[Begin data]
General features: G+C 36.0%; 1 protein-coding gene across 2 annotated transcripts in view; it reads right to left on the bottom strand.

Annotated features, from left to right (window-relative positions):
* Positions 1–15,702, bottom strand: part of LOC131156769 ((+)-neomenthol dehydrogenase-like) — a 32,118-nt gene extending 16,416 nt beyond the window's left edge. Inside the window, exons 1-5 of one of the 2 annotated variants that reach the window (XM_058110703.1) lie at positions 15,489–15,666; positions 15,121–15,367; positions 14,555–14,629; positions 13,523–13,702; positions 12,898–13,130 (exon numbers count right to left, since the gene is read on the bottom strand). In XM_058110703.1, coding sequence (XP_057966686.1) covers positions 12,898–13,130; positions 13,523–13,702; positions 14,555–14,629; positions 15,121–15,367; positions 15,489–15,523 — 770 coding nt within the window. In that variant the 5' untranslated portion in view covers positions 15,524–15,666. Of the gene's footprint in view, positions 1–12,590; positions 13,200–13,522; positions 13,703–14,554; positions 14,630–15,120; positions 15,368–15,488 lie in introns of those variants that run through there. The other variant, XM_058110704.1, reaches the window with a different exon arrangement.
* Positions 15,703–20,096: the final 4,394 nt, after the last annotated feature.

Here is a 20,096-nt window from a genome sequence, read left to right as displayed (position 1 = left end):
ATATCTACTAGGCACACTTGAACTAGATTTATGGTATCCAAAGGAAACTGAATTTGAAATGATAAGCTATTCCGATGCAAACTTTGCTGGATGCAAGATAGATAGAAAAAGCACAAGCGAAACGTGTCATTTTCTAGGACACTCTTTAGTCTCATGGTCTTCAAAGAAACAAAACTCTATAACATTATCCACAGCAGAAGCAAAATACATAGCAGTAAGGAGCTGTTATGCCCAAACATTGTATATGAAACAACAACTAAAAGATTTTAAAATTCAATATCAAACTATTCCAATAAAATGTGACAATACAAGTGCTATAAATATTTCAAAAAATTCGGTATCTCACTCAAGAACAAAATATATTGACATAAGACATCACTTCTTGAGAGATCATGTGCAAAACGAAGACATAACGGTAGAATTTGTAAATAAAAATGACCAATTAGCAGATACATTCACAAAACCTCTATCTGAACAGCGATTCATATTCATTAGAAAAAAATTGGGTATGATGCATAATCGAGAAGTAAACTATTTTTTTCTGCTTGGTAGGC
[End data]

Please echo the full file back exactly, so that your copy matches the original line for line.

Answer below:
General features: G+C 36.0%; 1 protein-coding gene across 2 annotated transcripts in view; it reads right to left on the bottom strand.

Annotated features, from left to right (window-relative positions):
* Positions 1–15,702, bottom strand: part of LOC131156769 ((+)-neomenthol dehydrogenase-like) — a 32,118-nt gene extending 16,416 nt beyond the window's left edge. Inside the window, exons 1-5 of one of the 2 annotated variants that reach the window (XM_058110703.1) lie at positions 15,489–15,666; positions 15,121–15,367; positions 14,555–14,629; positions 13,523–13,702; positions 12,898–13,130 (exon numbers count right to left, since the gene is read on the bottom strand). In XM_058110703.1, coding sequence (XP_057966686.1) covers positions 12,898–13,130; positions 13,523–13,702; positions 14,555–14,629; positions 15,121–15,367; positions 15,489–15,523 — 770 coding nt within the window. In that variant the 5' untranslated portion in view covers positions 15,524–15,666. Of the gene's footprint in view, positions 1–12,590; positions 13,200–13,522; positions 13,703–14,554; positions 14,630–15,120; positions 15,368–15,488 lie in introns of those variants that run through there. The other variant, XM_058110704.1, reaches the window with a different exon arrangement.
* Positions 15,703–20,096: the final 4,394 nt, after the last annotated feature.

Here is a 20,096-nt window from a genome sequence, read left to right as displayed (position 1 = left end):
ATATCTACTAGGCACACTTGAACTAGATTTATGGTATCCAAAGGAAACTGAATTTGAAATGATAAGCTATTCCGATGCAAACTTTGCTGGATGCAAGATAGATAGAAAAAGCACAAGCGAAACGTGTCATTTTCTAGGACACTCTTTAGTCTCATGGTCTTCAAAGAAACAAAACTCTATAACATTATCCACAGCAGAAGCAAAATACATAGCAGTAAGGAGCTGTTATGCCCAAACATTGTATATGAAACAACAACTAAAAGATTTTAAAATTCAATATCAAACTATTCCAATAAAATGTGACAATACAAGTGCTATAAATATTTCAAAAAATTCGGTATCTCACTCAAGAACAAAATATATTGACATAAGACATCACTTCTTGAGAGATCATGTGCAAAACGAAGACATAACGGTAGAATTTGTAAATAAAAATGACCAATTAGCAGATACATTCACAAAACCTCTATCTGAACAGCGATTCATATTCATTAGAAAAAAATTGGGTATGATGCATAATCGAGAAGTAAACTATTTTTTTCTGCTTGGTAGGC